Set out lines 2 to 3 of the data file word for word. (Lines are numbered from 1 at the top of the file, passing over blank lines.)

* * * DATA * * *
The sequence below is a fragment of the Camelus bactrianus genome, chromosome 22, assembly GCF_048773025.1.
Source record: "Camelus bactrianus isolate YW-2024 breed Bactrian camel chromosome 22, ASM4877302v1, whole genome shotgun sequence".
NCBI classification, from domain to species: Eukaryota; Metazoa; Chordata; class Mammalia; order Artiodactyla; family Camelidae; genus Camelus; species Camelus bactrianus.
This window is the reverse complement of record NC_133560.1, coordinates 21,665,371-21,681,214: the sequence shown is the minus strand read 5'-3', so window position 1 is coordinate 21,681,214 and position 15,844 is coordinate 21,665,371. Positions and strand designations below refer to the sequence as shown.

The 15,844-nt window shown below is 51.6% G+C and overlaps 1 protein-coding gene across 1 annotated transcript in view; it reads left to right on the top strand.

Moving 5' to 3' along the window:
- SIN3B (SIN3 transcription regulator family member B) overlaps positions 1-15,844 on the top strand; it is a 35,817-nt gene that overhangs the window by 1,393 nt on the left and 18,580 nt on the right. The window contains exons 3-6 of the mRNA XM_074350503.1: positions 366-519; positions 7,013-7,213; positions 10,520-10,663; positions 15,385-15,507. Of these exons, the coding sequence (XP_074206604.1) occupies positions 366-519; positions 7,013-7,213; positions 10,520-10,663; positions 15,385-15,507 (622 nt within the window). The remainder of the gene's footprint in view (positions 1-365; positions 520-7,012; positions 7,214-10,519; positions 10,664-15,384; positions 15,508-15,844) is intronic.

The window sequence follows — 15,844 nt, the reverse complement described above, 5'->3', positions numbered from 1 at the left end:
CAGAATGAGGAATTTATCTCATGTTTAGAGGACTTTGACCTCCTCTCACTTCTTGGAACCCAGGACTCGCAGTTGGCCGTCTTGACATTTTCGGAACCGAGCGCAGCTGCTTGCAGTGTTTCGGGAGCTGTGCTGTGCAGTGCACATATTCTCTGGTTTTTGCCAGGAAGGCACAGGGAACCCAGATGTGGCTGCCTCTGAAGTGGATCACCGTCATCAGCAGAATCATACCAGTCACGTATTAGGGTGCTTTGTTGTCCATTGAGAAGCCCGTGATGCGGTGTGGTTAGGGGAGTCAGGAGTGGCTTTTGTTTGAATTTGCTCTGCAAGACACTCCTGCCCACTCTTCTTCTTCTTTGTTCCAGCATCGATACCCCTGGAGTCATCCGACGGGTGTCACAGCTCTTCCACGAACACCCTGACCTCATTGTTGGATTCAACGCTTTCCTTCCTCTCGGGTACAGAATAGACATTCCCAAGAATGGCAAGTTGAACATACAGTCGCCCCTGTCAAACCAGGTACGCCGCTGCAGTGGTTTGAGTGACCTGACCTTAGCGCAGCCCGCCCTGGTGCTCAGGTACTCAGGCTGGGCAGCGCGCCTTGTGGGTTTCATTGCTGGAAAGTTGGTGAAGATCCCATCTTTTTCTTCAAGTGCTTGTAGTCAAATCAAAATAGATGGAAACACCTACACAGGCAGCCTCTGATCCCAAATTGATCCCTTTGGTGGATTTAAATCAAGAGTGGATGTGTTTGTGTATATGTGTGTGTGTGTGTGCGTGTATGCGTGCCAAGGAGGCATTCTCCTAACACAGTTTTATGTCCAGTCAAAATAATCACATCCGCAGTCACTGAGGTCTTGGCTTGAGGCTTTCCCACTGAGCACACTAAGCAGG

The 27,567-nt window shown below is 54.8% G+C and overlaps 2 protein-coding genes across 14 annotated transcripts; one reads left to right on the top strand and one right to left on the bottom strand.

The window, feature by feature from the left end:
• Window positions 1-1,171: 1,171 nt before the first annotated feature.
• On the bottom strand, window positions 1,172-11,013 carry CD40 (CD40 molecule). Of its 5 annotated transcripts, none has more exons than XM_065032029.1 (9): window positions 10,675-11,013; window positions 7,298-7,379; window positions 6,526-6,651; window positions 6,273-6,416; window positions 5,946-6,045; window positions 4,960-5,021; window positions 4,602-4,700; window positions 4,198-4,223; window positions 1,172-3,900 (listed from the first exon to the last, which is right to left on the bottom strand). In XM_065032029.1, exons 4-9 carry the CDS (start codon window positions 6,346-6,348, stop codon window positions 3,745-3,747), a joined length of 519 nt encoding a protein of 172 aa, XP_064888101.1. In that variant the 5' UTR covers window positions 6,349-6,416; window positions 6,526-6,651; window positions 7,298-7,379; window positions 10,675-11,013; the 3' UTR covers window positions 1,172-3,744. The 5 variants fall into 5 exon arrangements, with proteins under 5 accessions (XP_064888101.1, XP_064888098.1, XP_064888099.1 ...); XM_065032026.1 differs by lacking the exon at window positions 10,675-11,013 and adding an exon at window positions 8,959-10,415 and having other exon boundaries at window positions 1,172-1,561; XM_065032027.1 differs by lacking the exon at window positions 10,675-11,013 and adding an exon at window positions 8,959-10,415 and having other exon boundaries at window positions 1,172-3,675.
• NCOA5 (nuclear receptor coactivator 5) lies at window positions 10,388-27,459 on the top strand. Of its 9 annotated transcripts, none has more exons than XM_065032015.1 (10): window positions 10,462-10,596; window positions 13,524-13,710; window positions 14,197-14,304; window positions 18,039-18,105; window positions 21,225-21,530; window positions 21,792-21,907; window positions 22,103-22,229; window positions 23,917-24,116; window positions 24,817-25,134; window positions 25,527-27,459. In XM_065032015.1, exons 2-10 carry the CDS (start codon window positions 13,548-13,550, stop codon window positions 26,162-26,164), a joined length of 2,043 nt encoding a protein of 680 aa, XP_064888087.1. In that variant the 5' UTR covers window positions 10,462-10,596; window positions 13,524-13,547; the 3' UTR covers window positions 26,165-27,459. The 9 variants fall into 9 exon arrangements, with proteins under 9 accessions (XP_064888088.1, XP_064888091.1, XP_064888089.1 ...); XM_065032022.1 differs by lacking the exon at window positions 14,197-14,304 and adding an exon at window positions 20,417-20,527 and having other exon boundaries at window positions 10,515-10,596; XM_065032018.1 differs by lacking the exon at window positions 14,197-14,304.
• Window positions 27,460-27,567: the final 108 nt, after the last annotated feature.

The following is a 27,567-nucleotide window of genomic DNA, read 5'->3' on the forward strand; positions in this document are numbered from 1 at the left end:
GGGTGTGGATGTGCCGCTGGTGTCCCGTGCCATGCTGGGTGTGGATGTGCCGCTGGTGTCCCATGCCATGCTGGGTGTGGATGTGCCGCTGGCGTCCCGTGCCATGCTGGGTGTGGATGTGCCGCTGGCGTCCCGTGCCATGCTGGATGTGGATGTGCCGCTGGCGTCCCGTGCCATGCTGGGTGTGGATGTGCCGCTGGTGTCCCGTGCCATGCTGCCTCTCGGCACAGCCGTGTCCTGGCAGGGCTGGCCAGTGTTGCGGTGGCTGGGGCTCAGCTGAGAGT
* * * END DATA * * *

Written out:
Source record: "Camelus bactrianus isolate YW-2024 breed Bactrian camel chromosome 22, ASM4877302v1, whole genome shotgun sequence".
NCBI classification, from domain to species: Eukaryota; Metazoa; Chordata; class Mammalia; order Artiodactyla; family Camelidae; genus Camelus; species Camelus bactrianus.